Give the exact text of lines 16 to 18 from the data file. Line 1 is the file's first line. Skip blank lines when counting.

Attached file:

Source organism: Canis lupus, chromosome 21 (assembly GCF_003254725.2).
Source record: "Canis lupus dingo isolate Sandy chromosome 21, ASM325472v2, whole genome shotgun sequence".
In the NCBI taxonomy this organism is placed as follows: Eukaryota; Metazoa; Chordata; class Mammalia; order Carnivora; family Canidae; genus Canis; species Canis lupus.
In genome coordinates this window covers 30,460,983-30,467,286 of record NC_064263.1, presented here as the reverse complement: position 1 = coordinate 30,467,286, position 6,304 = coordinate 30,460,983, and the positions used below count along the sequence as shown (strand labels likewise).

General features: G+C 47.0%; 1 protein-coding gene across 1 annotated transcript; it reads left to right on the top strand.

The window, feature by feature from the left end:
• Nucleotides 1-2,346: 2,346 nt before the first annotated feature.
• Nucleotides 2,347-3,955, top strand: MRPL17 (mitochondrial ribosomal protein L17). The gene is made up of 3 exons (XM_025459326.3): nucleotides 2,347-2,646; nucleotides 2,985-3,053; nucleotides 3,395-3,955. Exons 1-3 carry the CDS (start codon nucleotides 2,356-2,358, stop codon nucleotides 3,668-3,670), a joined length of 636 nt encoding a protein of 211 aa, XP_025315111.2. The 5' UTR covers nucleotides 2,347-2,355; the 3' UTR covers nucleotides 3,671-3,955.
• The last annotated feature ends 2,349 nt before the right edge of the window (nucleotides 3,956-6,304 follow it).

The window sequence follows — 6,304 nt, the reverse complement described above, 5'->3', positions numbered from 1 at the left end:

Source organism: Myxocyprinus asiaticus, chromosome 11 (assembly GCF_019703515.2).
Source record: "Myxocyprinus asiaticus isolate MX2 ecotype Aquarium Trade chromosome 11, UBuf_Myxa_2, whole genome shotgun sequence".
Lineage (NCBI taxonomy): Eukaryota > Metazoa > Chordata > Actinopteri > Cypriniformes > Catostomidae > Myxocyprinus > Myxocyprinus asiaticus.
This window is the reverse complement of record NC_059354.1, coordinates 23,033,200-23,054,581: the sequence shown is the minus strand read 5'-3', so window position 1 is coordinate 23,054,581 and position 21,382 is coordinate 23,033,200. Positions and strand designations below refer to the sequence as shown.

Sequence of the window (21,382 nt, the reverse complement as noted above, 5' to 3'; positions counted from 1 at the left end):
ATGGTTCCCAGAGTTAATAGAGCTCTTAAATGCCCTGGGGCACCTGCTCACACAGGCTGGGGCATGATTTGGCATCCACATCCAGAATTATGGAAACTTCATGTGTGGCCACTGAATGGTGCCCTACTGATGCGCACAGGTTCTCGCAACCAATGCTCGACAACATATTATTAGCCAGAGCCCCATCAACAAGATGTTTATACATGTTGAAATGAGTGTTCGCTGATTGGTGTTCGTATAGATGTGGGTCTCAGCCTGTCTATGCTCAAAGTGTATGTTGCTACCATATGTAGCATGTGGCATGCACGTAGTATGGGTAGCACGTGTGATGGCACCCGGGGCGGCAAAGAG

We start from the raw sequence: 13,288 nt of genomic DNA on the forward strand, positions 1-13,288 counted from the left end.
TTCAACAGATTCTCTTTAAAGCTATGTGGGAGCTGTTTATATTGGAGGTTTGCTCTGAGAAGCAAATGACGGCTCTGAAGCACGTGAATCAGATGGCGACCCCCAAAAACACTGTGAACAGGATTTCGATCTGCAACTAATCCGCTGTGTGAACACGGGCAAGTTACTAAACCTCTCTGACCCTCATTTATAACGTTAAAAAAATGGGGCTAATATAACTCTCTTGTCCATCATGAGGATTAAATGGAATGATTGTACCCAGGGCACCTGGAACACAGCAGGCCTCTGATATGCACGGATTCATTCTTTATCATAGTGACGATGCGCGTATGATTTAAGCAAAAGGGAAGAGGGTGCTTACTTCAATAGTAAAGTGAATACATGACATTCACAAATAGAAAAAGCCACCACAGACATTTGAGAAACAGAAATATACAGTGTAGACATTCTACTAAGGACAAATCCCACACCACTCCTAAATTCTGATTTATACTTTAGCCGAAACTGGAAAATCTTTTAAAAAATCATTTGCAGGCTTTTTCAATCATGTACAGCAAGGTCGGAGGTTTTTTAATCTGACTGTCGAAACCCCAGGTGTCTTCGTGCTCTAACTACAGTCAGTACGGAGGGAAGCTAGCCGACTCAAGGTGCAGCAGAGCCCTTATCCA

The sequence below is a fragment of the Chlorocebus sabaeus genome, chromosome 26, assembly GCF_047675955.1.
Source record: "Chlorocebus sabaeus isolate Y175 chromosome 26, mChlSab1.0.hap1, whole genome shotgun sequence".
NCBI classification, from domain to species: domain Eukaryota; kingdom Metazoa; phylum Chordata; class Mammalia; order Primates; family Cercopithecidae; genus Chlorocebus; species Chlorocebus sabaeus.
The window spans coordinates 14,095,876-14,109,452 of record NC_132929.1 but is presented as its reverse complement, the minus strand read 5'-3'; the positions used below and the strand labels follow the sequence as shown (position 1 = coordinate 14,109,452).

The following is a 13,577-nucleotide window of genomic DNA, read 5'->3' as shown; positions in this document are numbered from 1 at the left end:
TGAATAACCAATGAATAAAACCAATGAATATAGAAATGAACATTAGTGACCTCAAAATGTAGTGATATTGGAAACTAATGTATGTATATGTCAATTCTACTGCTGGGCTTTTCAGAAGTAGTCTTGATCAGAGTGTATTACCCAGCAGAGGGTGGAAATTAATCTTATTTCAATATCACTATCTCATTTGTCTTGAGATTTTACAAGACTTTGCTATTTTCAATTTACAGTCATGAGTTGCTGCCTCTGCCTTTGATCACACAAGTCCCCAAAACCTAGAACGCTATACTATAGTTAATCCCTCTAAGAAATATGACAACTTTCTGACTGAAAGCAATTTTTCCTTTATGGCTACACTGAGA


ATGGTTCCCAGAGTTAATAGAGCTCTTAAATGCCCTGGGGCACCTGCTCACACAGGCTGGGGCATGATTTGGCATCCACATCCAGAATTATGGAAACTTCATGTGTGGCCACTGAATGGTGCCCTACTGATGCGCACAGGTTCTCGCAACCAATGCTCGACAACATATTATTAGCCAGAGCCCCATCAACAAGATGTTTATACATGTTGAAATGAGTGTTCGCTGATTGGTGTTCGTATAGATGTGGGTCTCAGCCTGTCTATGCTCAAAGTGTATGTTGCTACCATATGTAGCATGTGGCATGCACGTAGTATGGGTAGCACGTGTGATGGCACCCGGGGCGGCAAAGAG

We start from the raw sequence: 13,288 nt of genomic DNA on the forward strand, positions 1-13,288 counted from the left end.
TTCAACAGATTCTCTTTAAAGCTATGTGGGAGCTGTTTATATTGGAGGTTTGCTCTGAGAAGCAAATGACGGCTCTGAAGCACGTGAATCAGATGGCGACCCCCAAAAACACTGTGAACAGGATTTCGATCTGCAACTAATCCGCTGTGTGAACACGGGCAAGTTACTAAACCTCTCTGACCCTCATTTATAACGTTAAAAAAATGGGGCTAATATAACTCTCTTGTCCATCATGAGGATTAAATGGAATGATTGTACCCAGGGCACCTGGAACACAGCAGGCCTCTGATATGCACGGATTCATTCTTTATCATAGTGACGATGCGCGTATGATTTAAGCAAAAGGGAAGAGGGTGCTTACTTCAATAGTAAAGTGAATACATGACATTCACAAATAGAAAAAGCCACCACAGACATTTGAGAAACAGAAATATACAGTGTAGACATTCTACTAAGGACAAATCCCACACCACTCCTAAATTCTGATTTATACTTTAGCCGAAACTGGAAAATCTTTTAAAAAATCATTTGCAGGCTTTTTCAATCATGTACAGCAAGGTCGGAGGTTTTTTAATCTGACTGTCGAAACCCCAGGTGTCTTCGTGCTCTAACTACAGTCAGTACGGAGGGAAGCTAGCCGACTCAAGGTGCAGCAGAGCCCTTATCCA